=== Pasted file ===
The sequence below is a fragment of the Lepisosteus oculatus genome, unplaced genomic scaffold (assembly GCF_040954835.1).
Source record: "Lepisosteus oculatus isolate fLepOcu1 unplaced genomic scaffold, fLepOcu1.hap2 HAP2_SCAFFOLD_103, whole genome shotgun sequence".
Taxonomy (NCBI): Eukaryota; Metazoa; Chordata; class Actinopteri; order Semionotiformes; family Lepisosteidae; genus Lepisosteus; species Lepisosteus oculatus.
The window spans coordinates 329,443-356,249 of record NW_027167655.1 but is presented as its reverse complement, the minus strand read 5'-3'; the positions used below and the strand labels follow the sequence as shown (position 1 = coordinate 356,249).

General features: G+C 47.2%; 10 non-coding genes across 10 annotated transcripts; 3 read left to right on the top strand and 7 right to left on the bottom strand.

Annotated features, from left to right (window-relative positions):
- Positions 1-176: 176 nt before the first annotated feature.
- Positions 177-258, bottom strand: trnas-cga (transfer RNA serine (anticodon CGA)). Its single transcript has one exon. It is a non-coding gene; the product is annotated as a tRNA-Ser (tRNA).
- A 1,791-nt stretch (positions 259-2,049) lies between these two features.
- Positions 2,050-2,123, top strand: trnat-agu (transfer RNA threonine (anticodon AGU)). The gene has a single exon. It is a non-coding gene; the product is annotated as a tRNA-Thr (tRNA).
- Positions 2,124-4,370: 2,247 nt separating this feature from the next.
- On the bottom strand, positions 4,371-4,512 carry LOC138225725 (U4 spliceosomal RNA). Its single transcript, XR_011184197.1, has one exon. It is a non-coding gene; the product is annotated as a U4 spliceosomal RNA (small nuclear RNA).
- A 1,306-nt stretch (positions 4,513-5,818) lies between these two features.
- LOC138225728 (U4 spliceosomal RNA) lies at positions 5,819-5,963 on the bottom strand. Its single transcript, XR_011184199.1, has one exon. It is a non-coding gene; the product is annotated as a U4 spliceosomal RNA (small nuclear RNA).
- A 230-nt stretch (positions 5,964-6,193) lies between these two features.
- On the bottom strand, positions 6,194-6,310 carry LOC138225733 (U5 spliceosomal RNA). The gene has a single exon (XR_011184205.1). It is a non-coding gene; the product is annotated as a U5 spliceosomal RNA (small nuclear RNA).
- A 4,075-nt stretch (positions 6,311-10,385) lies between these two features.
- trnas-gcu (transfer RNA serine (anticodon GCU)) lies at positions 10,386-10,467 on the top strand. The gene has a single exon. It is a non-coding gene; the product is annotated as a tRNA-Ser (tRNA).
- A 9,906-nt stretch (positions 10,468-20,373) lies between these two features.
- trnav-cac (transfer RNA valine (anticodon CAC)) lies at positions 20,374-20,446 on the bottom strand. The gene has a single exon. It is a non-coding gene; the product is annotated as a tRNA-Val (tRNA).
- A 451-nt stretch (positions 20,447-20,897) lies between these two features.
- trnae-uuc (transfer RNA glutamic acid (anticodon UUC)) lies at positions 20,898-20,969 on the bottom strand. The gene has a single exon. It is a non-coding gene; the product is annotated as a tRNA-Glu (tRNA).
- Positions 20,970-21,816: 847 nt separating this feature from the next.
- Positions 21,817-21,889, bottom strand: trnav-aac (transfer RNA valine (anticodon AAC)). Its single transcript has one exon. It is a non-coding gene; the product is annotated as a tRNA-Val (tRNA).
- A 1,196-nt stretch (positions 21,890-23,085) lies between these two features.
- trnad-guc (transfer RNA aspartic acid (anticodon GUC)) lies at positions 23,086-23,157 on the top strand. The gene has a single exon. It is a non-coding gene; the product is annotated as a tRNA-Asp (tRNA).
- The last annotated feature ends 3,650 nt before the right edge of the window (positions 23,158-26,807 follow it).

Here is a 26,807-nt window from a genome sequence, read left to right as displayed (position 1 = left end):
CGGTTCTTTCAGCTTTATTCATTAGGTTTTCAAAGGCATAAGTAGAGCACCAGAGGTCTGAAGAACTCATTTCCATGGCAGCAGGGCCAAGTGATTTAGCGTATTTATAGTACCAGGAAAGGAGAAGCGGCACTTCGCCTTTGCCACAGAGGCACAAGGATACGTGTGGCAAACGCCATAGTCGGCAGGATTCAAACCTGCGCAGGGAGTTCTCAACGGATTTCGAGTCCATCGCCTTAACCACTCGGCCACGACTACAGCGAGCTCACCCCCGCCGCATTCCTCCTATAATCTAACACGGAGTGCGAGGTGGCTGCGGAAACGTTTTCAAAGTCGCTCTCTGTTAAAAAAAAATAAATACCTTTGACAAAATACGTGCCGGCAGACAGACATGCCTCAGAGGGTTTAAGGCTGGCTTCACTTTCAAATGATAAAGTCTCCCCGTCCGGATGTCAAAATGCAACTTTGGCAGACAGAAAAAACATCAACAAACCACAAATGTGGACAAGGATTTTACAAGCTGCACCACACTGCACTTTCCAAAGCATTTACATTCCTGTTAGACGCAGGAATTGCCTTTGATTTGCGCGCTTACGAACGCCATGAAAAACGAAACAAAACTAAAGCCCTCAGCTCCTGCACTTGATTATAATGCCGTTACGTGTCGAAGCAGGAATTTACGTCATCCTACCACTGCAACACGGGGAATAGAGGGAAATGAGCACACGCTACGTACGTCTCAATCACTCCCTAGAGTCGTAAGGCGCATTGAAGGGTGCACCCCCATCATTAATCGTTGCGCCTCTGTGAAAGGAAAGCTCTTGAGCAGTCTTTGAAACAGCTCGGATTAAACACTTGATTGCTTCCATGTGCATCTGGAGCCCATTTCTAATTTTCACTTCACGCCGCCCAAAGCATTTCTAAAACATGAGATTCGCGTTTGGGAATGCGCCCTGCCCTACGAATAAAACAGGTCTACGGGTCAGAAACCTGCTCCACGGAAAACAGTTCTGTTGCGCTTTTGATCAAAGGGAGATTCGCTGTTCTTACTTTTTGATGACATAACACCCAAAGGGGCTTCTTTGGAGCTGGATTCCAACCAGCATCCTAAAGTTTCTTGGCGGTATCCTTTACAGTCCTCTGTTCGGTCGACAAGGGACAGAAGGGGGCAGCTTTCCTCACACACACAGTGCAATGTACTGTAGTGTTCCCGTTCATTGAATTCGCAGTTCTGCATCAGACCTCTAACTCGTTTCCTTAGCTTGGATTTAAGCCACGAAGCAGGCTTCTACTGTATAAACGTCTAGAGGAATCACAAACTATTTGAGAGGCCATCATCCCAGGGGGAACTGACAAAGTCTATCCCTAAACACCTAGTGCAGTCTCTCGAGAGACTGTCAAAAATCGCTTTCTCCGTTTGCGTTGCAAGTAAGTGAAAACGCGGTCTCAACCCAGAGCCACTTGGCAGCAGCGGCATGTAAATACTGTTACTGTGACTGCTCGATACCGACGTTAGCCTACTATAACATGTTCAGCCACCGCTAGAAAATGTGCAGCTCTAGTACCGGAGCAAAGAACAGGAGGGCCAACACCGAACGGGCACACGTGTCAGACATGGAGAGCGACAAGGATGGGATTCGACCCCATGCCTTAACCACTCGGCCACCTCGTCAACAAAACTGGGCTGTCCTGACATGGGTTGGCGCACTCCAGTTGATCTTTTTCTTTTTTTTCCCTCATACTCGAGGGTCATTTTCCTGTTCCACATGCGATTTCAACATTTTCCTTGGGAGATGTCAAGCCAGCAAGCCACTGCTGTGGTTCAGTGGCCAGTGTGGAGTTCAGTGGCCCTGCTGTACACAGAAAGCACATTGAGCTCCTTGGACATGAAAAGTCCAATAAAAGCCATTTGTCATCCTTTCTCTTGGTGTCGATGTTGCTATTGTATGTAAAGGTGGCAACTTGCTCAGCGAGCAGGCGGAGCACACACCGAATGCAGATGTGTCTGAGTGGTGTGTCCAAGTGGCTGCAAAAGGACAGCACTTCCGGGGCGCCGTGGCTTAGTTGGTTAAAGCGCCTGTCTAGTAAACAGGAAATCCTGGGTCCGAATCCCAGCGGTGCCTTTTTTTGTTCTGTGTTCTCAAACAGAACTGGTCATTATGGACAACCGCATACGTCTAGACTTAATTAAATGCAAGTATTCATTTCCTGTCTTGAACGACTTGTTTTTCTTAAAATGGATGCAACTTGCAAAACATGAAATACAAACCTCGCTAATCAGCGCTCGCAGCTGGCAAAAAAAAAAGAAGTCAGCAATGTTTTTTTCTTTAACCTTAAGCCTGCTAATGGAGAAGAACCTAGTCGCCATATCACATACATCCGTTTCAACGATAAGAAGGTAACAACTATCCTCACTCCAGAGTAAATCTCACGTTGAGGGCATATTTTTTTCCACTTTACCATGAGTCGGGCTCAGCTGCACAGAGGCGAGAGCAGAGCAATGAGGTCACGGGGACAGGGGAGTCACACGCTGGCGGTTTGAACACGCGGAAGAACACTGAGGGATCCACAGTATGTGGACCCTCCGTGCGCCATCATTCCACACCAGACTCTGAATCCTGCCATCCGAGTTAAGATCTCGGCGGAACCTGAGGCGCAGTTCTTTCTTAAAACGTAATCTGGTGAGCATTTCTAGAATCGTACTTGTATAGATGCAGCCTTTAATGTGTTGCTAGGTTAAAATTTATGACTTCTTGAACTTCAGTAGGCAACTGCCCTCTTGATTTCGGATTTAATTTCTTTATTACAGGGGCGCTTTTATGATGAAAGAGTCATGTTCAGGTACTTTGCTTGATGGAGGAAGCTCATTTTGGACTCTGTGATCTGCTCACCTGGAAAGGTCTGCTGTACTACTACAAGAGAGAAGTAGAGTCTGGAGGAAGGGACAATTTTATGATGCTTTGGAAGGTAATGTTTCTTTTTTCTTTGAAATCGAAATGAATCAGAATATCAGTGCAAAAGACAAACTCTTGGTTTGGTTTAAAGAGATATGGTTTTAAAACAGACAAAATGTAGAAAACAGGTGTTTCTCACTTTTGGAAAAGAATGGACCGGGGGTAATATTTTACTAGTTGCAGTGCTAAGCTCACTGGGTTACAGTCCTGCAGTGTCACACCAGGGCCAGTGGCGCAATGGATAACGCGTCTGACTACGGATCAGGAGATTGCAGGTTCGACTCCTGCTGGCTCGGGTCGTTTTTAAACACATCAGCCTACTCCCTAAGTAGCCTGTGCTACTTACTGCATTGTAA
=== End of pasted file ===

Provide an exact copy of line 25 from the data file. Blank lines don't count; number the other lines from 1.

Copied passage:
- A 1,196-nt stretch (positions 21,890-23,085) lies between these two features.